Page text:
The same is the case with this policy paper. For all the spin, these co-op proposals would be a step away from accountability and democratic control and a step towards privatisation of whole new swathes of our public services. We support genuine democratic control of resources and public ownership where trade unionists, community groups and service users have a direct say in the running of services. This is not what the Tories are proposing.
The ideological underpinning of their proposals are exposed clearly in the document: "This is the most significant shift in power from the state to working people since the sale of council houses in the 1980s, which gave millions of people across Britain greater freedom, security and control over their daily lives". In reality, the gutting of council house stock has pushed a whole generation into the hands of private landlords and removed "security and control" from millions. In the same way, these proposals swing the balance of power towards private companies whose primary interest is not that of the public but of their shareholders and executives.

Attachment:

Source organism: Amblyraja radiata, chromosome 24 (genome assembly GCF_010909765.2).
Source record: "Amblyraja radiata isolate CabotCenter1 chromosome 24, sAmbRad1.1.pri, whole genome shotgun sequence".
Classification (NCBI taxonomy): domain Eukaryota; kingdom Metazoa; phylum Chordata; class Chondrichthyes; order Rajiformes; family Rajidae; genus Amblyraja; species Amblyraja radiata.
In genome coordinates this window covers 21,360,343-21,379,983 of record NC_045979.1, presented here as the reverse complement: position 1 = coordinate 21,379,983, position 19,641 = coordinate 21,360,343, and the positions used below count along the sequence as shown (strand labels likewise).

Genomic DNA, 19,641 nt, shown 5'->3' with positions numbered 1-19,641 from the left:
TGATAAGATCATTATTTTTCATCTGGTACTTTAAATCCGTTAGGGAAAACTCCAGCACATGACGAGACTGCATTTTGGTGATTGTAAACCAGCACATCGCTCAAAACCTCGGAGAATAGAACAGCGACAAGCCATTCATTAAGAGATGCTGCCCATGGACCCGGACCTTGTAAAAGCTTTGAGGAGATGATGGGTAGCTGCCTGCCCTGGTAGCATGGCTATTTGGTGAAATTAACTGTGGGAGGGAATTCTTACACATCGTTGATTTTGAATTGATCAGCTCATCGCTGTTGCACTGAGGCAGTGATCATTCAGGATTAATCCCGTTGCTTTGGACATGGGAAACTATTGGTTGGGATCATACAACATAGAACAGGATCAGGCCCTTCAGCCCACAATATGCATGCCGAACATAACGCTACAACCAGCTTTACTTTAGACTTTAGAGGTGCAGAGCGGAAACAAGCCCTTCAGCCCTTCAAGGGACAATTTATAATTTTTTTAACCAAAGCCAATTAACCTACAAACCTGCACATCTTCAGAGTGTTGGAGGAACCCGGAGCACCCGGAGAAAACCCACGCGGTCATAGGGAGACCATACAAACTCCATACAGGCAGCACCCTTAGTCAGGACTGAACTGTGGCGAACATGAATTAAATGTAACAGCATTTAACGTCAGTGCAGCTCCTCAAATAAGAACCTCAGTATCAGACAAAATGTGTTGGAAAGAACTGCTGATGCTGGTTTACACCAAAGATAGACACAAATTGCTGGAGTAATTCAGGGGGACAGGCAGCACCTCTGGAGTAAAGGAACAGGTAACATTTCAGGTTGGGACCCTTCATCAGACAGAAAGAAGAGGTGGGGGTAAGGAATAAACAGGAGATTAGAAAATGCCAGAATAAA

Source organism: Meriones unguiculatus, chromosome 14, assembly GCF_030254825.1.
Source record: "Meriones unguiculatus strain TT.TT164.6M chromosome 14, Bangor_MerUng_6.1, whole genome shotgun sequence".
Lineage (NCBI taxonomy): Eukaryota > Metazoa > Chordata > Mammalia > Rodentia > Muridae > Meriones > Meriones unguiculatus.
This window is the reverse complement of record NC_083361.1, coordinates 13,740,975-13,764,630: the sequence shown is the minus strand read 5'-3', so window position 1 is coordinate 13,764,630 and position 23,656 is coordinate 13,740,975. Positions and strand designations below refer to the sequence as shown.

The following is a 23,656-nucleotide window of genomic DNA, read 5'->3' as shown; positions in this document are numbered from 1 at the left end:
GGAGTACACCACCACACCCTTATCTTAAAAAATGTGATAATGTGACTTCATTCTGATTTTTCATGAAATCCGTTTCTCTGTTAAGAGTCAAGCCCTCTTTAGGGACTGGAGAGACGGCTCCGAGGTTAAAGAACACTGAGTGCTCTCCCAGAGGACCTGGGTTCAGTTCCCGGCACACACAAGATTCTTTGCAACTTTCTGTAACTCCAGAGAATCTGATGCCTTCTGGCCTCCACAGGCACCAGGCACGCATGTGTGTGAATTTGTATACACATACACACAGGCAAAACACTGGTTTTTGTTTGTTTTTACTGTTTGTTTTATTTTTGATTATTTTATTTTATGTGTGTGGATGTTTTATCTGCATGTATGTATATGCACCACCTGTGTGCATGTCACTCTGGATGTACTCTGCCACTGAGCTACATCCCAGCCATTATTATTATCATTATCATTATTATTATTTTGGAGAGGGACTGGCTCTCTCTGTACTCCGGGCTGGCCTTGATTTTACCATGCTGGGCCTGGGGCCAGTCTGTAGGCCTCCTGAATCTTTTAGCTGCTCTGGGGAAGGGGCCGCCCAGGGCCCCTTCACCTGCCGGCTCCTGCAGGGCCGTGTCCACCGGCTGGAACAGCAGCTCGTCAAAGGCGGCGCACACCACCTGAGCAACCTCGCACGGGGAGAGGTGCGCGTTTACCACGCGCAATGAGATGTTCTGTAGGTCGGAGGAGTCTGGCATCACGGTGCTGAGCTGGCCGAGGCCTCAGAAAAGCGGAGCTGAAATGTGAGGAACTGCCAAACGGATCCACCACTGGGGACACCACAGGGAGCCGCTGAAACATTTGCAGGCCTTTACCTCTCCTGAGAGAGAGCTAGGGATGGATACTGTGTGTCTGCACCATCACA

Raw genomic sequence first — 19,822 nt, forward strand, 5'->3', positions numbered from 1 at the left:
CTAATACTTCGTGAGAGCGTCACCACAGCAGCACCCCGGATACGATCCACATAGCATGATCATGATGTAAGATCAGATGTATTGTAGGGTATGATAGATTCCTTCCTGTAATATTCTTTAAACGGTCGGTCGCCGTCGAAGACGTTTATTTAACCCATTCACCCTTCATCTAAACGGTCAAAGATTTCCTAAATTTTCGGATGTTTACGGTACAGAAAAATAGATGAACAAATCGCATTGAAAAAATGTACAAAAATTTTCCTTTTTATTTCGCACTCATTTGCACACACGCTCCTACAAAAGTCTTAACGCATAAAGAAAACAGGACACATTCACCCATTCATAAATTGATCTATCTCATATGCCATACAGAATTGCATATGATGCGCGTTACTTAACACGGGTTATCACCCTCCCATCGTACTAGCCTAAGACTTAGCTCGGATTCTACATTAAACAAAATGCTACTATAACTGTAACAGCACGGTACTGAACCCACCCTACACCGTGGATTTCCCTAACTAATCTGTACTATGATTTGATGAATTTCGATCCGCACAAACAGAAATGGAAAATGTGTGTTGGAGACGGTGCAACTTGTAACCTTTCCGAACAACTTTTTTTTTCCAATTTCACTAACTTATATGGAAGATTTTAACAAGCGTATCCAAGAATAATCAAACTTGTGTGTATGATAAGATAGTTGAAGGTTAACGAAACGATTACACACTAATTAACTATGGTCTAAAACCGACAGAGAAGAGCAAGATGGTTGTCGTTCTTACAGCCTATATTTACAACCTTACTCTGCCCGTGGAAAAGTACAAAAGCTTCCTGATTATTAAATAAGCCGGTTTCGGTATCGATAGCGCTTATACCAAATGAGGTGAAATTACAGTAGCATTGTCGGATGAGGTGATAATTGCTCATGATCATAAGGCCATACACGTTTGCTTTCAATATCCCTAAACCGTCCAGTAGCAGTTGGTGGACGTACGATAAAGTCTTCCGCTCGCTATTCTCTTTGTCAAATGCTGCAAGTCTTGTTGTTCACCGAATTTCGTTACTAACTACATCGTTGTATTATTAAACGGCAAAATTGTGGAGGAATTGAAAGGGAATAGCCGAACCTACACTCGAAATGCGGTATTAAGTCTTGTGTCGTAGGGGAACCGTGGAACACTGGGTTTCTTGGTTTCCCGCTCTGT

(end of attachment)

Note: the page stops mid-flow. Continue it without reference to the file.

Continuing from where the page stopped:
The policy paper attempts to present evidence that there is public support for their proposals by citing a survey which claims "The social enterprise model [is] an overwhelming winner. They got 64% of votes, compared to 11% for government, 9% for business and just 5% preferring a non-profit charity". But this poll does not go into detail about how a social enterprise would be run or what the implications of services being transferred to this system would be. What the poll really reveals is an overwhelming opposition to wholesale privatisation, along with a distrust of direct government control because of the poor service and cutbacks that many people have experienced. It is clear from a closer reading of the Tories’ proposals that cuts would continue and private companies’ involvement in service provision would increase, both of which the overwhelming majority are opposed to.